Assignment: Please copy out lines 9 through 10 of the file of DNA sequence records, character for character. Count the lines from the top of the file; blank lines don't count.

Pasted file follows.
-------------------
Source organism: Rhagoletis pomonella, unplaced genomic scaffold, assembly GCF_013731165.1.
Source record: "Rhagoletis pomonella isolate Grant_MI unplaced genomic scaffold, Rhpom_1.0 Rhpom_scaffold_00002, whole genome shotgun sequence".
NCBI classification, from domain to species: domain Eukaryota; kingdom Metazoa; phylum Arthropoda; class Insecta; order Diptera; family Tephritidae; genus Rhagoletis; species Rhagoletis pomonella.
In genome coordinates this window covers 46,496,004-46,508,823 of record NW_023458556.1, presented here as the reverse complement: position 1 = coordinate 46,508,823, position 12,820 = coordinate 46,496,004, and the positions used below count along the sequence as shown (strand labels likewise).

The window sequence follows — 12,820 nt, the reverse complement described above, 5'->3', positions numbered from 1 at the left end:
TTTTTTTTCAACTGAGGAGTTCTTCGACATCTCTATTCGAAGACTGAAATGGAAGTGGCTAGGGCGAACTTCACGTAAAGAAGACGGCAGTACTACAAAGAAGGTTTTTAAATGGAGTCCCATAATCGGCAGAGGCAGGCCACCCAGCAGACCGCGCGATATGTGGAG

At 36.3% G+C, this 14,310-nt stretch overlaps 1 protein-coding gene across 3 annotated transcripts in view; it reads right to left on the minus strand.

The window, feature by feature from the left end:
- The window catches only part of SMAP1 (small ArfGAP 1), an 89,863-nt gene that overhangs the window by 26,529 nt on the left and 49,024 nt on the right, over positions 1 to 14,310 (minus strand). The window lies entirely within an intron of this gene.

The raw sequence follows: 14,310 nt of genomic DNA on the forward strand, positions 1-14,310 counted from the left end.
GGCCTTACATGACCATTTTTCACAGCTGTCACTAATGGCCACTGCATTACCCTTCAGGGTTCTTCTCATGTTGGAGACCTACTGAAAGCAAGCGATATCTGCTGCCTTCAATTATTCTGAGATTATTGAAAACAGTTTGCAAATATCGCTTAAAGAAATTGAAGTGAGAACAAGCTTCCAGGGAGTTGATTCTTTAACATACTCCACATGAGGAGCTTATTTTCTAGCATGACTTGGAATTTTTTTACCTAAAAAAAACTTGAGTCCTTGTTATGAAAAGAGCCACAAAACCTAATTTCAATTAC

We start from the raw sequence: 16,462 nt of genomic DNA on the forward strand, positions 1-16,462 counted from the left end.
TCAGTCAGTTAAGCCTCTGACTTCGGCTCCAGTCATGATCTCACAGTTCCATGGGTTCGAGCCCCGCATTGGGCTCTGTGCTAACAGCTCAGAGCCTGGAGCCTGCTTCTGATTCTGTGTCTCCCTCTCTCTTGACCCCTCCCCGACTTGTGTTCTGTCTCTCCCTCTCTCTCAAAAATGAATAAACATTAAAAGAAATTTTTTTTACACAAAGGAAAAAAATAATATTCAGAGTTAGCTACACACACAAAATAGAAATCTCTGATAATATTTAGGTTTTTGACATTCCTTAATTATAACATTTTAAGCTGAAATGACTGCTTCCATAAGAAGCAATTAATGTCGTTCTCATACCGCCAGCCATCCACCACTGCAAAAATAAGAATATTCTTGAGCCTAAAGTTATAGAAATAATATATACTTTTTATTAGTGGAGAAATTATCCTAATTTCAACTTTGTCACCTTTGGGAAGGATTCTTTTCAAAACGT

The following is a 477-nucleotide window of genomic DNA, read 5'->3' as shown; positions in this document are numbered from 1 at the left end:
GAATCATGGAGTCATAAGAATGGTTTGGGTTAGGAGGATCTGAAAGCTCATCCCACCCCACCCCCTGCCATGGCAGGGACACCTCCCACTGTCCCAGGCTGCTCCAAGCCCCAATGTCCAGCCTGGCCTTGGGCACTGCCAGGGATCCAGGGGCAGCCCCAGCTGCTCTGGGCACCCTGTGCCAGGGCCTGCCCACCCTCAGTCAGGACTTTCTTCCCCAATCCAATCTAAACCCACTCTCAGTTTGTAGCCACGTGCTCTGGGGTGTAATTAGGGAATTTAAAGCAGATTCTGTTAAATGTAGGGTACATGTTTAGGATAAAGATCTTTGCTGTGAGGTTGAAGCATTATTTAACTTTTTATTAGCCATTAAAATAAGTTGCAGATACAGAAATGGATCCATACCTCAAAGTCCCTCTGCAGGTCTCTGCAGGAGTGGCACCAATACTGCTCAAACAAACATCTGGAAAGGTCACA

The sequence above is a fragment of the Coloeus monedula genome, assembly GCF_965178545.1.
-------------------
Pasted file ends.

- The window catches only part of SMAP1 (small ArfGAP 1), an 89,863-nt gene that overhangs the window by 26,529 nt on the left and 49,024 nt on the right, over positions 1 to 14,310 (minus strand). The window lies entirely within an intron of this gene.

The raw sequence follows: 14,310 nt of genomic DNA on the forward strand, positions 1-14,310 counted from the left end.